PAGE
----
Migrating amphibians – have you seen a toad?

western toad migrating egg mass mating survey columbia county oregon

As rain falls and the temperature warms up, frogs and salamanders have been out and about. Perhaps they’ve been stopping in your yard or crossing your roads at night. You may have heard them call from your local ponds, or even seen them floating in the water.

Where did they come from?

Spring is the season for amphibian migrations. In Columbia County there are six species of native frogs and salamanders that breed in lakes and ponds, but none of them live there during the winter. So every year as it warms, they dig out from their underground upland hiding spots and make the trek down to water to mate and lay eggs for the new year.

Here’s a quick rundown of the frogs and salamanders you can see here.

Open ponds

Pacific Treefrogs and Long-toed Salamanders winter under cover in meadows and woodland, but breed in open ponds and marshes. They are some of the first to emerge in spring and have been moving towards their breeding ponds since January.

northern pacific treefrog migrating egg mass mating survey columbia county oregon
Northern Pacific Treefrog egg packets are 1-2 inches across with 30-60 eggs. They don’t hold their shape when touched.
long-toed salamander migrating egg mass mating survey columbia county oregon
Long-toed Salamander egg masses are similar in size but have fewer eggs and a firmer “bubble” around each egg (©Tonya Yoder)

Forested lakes and beaver ponds

Rough-skinned Newts, Northwestern Salamanders, and Northern Red-legged Frogs winter under logs in forested uplands and breed in forested lakes, ditches, and beaver ponds. They have been moving to the waterways since late February.

northern red-legged frog migrating egg mass mating survey columbia county oregon
Red-legged Frog egg masses have hundreds of eggs and are loose enough they often end up floating at the surface (©charcork)
northwestern salamander migrating egg mass mating survey columbia county oregon
Northwestern Salamander egg masses are the size of an orange, very firm, and usually attached to a stick
rough-skinned newts
Rough-skinned Newts lay hard-to-find eggs one at a time – but you can often see them mating in the water beforehand

Our missing species – where are the toads?

Western Toads winter 2-4 feet deep in underground burrows and can be some of the last amphibians to emerge. They lay eggs in temporary ponds and the shallow edges of lakes. Toads have become extremely rare in Columbia County and we are uncertain if there are any viable populations left. If you have seen one, please tell us where and send us a photo if possible!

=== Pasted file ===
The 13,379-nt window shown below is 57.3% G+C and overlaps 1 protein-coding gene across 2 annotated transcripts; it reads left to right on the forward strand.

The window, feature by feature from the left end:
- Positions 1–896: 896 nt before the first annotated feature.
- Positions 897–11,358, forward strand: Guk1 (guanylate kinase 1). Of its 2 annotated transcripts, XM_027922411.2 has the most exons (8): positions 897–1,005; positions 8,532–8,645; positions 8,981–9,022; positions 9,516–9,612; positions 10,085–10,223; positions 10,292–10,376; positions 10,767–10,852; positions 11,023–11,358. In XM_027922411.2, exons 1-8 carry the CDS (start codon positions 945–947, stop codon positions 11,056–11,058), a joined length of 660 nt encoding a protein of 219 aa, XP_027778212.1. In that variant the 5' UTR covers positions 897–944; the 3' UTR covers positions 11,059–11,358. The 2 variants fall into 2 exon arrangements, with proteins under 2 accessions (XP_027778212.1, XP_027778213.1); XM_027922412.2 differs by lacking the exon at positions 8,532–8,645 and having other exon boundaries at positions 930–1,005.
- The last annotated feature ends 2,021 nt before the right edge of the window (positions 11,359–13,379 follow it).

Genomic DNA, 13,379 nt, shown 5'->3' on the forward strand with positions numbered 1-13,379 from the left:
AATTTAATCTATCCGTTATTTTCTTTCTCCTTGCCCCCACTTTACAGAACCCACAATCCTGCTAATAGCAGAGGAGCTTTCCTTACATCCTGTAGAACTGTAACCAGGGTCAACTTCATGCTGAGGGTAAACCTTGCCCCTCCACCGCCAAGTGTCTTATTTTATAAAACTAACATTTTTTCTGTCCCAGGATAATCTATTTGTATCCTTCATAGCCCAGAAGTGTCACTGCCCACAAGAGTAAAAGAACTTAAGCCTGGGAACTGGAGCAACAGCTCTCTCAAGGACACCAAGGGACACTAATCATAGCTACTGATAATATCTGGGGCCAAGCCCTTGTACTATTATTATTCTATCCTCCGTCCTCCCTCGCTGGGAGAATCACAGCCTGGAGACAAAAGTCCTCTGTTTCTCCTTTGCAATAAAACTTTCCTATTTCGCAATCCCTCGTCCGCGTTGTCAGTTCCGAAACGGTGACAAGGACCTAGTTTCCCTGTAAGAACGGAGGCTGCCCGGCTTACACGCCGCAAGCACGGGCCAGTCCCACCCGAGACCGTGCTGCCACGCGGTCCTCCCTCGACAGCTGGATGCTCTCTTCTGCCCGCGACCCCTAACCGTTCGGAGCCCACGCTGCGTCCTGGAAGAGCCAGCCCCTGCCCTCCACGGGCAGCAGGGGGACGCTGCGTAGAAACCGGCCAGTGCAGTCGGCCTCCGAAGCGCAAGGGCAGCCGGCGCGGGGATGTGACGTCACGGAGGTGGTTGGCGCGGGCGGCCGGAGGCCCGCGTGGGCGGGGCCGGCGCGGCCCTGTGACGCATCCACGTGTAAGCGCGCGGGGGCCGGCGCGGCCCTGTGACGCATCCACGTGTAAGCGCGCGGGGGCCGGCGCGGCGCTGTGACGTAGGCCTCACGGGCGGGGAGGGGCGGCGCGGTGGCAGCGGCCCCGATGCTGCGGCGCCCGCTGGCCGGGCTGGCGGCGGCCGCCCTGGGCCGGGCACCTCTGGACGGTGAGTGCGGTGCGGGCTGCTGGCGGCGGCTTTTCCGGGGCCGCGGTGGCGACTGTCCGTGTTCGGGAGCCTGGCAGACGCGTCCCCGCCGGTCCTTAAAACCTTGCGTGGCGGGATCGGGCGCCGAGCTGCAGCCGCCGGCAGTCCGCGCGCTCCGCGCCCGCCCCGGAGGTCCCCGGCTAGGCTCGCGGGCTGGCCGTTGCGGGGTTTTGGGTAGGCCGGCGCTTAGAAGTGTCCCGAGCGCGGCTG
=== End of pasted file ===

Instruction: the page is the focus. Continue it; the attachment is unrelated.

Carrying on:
western toad migrating egg mass mating survey columbia county oregon
Western Toads lay thousands of eggs in unique long strings in shallow water (©Jeanne Wirka)

In summer baby toads can accumulate in large numbers on the edge of their breeding ponds. Here’s a little video I took of a toadlet mass in the Ochoco National Forest that my daughter and I found while hiking.

Matt and I are running the Columbia County Reptiles and Amphibians project to record these creatures. If you want to help out, just create an iNaturalist.org account and download the free app from Google Play or the Apple AppStore. Once you have the app, you can simply use the app to take a picture of any reptile or amphibian you see, and with a couple of clicks it will automatically upload the data onto our project! If you don’t want to use a smartphone, you can also take pictures with your camera and upload them to the iNaturalist.org website via computer.

Data from the project will help us understand more about our rarely studied native wildlife in Columbia County. We especially hope to know if toads and other historically present species still exist in our area. Any information you can provide will be vital.

The act of searching for reptiles and amphibians is called “herping”…..so happy herping, thank you and good luck!

Published by Jonathan

Educator, Herpetologist, Hiker.

Leave a Reply

Fill in your details below or click an icon to log in:

WordPress.com Logo

You are commenting using your WordPress.com account. Log Out /  Change )

Twitter picture

You are commenting using your Twitter account. Log Out /  Change )

Facebook photo

You are commenting using your Facebook account. Log Out /  Change )

Connecting to %s

%d bloggers like this: